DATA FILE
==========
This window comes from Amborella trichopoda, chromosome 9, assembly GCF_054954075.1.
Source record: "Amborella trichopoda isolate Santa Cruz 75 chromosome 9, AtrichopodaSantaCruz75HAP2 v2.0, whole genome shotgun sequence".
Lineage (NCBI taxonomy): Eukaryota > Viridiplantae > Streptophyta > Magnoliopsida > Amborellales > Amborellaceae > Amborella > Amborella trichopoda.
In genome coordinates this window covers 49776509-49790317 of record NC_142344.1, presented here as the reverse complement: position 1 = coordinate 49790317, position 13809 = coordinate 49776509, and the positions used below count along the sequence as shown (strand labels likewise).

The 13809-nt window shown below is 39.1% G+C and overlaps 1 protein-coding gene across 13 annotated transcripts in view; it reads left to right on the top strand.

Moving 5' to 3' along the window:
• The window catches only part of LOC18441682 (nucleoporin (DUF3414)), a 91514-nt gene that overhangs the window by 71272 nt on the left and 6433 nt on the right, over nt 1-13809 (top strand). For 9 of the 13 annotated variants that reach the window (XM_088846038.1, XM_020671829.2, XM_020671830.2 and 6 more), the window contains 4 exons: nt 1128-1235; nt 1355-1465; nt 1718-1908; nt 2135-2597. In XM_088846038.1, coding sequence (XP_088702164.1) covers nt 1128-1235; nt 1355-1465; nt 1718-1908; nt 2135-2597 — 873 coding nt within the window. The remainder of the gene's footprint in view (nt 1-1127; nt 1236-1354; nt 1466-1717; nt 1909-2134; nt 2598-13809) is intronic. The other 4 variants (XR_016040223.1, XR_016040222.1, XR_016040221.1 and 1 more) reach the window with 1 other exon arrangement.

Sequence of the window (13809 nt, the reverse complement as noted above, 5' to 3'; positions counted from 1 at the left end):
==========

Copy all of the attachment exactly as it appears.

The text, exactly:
This window comes from Amborella trichopoda, chromosome 9, assembly GCF_054954075.1.
Source record: "Amborella trichopoda isolate Santa Cruz 75 chromosome 9, AtrichopodaSantaCruz75HAP2 v2.0, whole genome shotgun sequence".
Lineage (NCBI taxonomy): Eukaryota > Viridiplantae > Streptophyta > Magnoliopsida > Amborellales > Amborellaceae > Amborella > Amborella trichopoda.
In genome coordinates this window covers 49776509-49790317 of record NC_142344.1, presented here as the reverse complement: position 1 = coordinate 49790317, position 13809 = coordinate 49776509, and the positions used below count along the sequence as shown (strand labels likewise).

The 13809-nt window shown below is 39.1% G+C and overlaps 1 protein-coding gene across 13 annotated transcripts in view; it reads left to right on the top strand.

Moving 5' to 3' along the window:
• The window catches only part of LOC18441682 (nucleoporin (DUF3414)), a 91514-nt gene that overhangs the window by 71272 nt on the left and 6433 nt on the right, over nt 1-13809 (top strand). For 9 of the 13 annotated variants that reach the window (XM_088846038.1, XM_020671829.2, XM_020671830.2 and 6 more), the window contains 4 exons: nt 1128-1235; nt 1355-1465; nt 1718-1908; nt 2135-2597. In XM_088846038.1, coding sequence (XP_088702164.1) covers nt 1128-1235; nt 1355-1465; nt 1718-1908; nt 2135-2597 — 873 coding nt within the window. The remainder of the gene's footprint in view (nt 1-1127; nt 1236-1354; nt 1466-1717; nt 1909-2134; nt 2598-13809) is intronic. The other 4 variants (XR_016040223.1, XR_016040222.1, XR_016040221.1 and 1 more) reach the window with 1 other exon arrangement.

Sequence of the window (13809 nt, the reverse complement as noted above, 5' to 3'; positions counted from 1 at the left end):